November can be a difficult month for many. In my part of the world, it means the end of Daylight Savings Time and a steady plummeting of temperatures. I have a friend who, for years, has been expressing her dislike of November on social media. She rails against the wet, dreary month and flings insults at it like it cares. I used to lovingly point out that it’s a month like any other and subject to what we make of it. I would add that both my younger daughter and I celebrate birthdays in November so it can’t be all bad. As much as I would defend November, I find that my resolve to see the bright side of this month has been slipping over the last few years.
Don’t get me wrong. I am grateful for the change of the seasons we Canadians enjoy. I love the variety and how pronounced the physical differences are between each season. If you live in Canada, I bet you can close your eyes and imagine the details, textures and smells of each season with zero trouble. However, with those pronounced seasonal differences come serious transition periods and those can be hard on the system.
Fall officially starts on September 22 and ends December 21. When we think of fall though, we think fondly of the sweater-weather temperatures that break summer’s intense humid heat. We think of colourful leaves - the bright yellows and oranges and the deep reds. Truthfully, that idyllic period is the first third of fall and only lasts about four or five weeks. The last three or four weeks of fall, for those who live near me, usually feature a snowfall or two and what feels like freezing cold temperatures as our bodies start to acclimate to the coming winter. That middle part of fall though - that month that transitions from nature’s beautiful, colourful landscape to winter wonderland is November. And man! Can it give you the blahs!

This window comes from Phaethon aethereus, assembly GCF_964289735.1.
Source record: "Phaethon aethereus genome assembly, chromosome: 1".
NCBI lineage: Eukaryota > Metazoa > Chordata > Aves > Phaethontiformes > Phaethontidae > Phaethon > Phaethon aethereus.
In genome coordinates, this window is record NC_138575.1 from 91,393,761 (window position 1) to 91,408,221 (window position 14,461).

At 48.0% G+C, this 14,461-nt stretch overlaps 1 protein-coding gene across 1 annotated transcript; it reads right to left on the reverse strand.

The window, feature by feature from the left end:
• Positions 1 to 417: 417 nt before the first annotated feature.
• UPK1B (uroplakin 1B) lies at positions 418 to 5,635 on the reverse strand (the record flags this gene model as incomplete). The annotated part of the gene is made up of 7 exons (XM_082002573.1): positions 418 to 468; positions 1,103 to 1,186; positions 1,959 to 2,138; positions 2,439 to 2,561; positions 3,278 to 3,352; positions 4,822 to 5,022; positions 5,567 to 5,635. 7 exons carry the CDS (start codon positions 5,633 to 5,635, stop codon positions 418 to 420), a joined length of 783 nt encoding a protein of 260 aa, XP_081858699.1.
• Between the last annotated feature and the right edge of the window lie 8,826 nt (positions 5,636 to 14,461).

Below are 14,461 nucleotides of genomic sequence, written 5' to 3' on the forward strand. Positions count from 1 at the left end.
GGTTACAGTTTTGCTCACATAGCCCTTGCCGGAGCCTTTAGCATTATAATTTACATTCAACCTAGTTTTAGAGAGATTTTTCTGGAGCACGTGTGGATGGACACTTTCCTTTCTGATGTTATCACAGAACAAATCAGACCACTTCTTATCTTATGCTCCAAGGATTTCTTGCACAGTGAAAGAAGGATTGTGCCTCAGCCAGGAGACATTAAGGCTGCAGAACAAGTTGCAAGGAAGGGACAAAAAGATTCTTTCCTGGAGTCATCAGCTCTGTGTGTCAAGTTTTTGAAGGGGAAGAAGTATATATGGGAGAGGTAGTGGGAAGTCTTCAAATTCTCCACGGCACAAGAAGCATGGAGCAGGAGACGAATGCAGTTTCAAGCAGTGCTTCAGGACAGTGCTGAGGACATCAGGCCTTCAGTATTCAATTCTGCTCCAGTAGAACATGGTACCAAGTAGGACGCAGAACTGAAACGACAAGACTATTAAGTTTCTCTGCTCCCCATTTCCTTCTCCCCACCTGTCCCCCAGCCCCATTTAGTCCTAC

Those colourful leaves fall to the ground and leave the trees bare. Do you know what else falls to the ground? Rain! Lots and lots of rain as Mother Nature cleans up the debris and readies herself to freeze everything in sight. If you’re not fast enough or can’t schedule the time between rainfalls to pick up those leaves, they’ll turn to brown mush on the ground. But fear not! If you can’t rake your leaves, you won’t notice the mess on weekdays ‘cause you’re likely going to work in the dark and coming home after dark too.
There are clear physical and emotional shifts that take place in the fall. We start to add layers of clothing to our bodies. We spend increasingly more time indoors. We may even turn inward emotionally. We tend to socialize less as we settle indoors and no longer make plans after supper.
Fall is also harvest time. We start to gather supplies in anticipation of fewer opportunities for variety in terms of fruit and vegetables over the winter. We may even start to crave hearty stews, steaming bowls of chilli, fuzzy socks and comfort under a blanket.
Some people may welcome fall’s introverted feel. I know plenty of people who love nothing more than spending hours reading a good book under a warm blanket by the fire. Others, however, may begin to feel a bit stifled and mourn the carefree days of summer. They may start to feel isolated, sluggish and sad. In fact, what compounds things is the lack of sunlight during this time of year. For some, those November blahs bring on symptoms so intense that they trigger Seasonal Affective Disorder, which is recognized as a recurring form of depression.